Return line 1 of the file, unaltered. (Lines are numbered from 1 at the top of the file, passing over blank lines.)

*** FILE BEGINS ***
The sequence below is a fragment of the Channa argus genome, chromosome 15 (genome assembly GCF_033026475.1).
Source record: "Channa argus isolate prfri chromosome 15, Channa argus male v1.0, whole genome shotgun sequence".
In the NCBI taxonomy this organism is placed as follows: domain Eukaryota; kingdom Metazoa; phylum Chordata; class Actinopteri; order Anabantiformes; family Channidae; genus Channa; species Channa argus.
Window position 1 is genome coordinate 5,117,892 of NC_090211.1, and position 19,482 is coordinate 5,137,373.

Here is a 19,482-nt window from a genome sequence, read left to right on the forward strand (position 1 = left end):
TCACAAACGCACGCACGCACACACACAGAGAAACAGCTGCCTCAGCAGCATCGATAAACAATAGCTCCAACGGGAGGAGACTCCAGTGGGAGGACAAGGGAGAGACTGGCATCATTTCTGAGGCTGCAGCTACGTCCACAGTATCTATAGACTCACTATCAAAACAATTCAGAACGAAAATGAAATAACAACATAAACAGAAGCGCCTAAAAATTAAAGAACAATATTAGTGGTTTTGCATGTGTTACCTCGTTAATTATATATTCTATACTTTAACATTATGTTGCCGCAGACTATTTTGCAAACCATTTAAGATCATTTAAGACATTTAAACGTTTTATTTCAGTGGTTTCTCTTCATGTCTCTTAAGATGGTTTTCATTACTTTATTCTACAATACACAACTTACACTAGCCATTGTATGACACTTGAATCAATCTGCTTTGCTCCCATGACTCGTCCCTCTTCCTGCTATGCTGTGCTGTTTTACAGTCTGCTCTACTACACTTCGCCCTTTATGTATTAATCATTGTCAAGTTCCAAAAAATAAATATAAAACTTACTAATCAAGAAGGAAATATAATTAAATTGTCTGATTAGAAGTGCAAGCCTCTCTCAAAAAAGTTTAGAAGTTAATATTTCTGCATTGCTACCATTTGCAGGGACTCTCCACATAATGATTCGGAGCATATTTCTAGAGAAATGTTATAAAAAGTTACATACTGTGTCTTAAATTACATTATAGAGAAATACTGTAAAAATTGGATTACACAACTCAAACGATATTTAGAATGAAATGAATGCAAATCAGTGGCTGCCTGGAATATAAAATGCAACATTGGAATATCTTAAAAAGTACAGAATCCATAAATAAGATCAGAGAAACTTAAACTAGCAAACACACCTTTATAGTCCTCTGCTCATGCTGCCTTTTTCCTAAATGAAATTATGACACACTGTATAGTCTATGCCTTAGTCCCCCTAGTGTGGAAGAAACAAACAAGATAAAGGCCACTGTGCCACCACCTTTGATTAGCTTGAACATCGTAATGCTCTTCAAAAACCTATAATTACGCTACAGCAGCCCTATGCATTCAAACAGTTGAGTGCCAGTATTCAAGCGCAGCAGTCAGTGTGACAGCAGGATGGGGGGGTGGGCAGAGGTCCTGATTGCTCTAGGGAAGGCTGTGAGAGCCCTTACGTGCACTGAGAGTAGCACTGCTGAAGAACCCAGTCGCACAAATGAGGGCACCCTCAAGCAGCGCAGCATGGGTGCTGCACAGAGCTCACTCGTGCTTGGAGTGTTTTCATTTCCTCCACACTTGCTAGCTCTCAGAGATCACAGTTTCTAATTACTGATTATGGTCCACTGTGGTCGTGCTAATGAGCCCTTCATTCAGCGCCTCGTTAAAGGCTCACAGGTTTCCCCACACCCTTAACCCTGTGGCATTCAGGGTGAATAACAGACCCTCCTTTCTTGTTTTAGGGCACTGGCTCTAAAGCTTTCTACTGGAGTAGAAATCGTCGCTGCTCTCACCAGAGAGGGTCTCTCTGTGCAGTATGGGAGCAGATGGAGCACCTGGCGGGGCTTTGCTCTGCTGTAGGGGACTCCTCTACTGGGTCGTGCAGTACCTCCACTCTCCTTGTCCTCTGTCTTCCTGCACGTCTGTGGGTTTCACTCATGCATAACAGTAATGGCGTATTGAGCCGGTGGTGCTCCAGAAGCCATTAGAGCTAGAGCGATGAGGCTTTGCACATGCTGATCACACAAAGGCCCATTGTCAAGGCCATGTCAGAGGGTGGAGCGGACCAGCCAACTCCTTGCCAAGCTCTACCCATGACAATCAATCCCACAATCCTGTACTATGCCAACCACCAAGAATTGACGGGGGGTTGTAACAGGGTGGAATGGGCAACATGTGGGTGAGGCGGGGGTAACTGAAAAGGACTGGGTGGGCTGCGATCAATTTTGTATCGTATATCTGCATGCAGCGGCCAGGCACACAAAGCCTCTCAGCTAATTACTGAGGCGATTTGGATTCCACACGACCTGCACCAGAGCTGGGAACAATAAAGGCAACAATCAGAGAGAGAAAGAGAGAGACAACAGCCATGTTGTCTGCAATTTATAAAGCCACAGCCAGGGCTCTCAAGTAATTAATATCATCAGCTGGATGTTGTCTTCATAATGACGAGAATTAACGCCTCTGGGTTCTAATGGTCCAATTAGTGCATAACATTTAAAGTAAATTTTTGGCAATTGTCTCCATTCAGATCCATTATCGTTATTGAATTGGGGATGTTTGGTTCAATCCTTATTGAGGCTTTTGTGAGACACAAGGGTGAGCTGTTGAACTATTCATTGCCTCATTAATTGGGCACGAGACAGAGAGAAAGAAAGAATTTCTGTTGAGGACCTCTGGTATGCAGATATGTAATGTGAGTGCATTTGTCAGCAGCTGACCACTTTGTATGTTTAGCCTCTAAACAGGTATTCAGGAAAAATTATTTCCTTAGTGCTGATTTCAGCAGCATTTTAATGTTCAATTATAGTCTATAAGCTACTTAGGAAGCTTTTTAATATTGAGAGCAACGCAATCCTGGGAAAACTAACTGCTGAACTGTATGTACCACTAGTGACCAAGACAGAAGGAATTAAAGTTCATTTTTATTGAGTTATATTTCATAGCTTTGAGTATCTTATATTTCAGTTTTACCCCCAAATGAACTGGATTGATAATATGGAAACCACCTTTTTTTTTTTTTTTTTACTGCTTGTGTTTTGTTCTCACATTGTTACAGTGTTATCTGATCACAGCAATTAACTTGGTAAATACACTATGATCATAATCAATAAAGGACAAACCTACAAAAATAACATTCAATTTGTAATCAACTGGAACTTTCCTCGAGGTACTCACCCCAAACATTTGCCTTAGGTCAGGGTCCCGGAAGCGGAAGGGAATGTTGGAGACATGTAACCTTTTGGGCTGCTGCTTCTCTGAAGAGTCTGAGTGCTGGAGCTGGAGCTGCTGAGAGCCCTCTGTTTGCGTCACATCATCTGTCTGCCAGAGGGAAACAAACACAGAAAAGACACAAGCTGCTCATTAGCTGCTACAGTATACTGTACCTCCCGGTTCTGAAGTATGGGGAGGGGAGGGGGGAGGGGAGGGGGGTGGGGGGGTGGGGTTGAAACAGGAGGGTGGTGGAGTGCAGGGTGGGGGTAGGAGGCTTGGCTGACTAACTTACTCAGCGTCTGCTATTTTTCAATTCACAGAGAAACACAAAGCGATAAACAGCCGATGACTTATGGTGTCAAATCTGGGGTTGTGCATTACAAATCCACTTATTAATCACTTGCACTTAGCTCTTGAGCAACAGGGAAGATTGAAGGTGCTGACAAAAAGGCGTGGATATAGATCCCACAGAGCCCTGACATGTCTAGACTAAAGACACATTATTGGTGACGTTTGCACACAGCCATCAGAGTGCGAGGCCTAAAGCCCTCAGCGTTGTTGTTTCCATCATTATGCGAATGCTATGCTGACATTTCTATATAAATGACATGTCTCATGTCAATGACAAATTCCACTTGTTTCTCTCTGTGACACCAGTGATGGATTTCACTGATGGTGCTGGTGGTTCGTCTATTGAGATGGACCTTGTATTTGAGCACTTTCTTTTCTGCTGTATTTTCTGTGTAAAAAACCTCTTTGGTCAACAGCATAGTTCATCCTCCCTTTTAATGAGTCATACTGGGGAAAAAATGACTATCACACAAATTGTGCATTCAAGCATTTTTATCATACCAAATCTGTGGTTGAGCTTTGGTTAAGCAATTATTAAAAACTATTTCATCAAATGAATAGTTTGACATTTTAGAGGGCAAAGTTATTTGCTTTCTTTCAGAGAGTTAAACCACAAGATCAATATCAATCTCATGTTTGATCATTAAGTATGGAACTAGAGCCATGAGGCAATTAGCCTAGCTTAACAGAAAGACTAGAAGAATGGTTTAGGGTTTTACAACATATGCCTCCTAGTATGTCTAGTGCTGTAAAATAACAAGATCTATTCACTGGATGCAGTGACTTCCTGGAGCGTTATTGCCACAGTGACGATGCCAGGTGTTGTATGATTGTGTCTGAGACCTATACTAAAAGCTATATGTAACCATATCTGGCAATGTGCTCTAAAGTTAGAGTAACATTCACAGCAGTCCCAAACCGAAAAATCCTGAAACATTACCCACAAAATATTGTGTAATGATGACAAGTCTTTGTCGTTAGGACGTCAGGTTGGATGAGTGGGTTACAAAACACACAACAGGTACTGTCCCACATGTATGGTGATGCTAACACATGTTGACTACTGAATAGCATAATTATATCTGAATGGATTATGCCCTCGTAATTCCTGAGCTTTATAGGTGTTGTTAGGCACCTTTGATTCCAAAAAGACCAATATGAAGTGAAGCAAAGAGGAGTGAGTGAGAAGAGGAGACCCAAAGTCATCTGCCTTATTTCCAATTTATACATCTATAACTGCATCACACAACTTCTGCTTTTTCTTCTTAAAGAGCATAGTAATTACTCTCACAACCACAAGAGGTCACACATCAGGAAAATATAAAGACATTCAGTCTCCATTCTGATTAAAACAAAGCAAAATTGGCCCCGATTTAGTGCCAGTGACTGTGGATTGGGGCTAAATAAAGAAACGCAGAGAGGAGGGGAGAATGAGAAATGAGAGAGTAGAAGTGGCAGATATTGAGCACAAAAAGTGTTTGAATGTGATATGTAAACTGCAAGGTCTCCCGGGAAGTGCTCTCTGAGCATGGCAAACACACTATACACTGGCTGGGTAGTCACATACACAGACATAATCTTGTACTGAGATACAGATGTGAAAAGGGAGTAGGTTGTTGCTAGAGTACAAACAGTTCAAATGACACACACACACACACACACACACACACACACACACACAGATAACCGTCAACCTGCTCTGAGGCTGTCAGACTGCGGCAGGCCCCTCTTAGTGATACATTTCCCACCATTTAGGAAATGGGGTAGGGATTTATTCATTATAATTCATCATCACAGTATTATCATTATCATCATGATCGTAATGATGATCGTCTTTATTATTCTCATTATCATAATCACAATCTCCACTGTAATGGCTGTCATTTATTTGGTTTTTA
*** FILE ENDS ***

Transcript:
The sequence below is a fragment of the Channa argus genome, chromosome 15 (genome assembly GCF_033026475.1).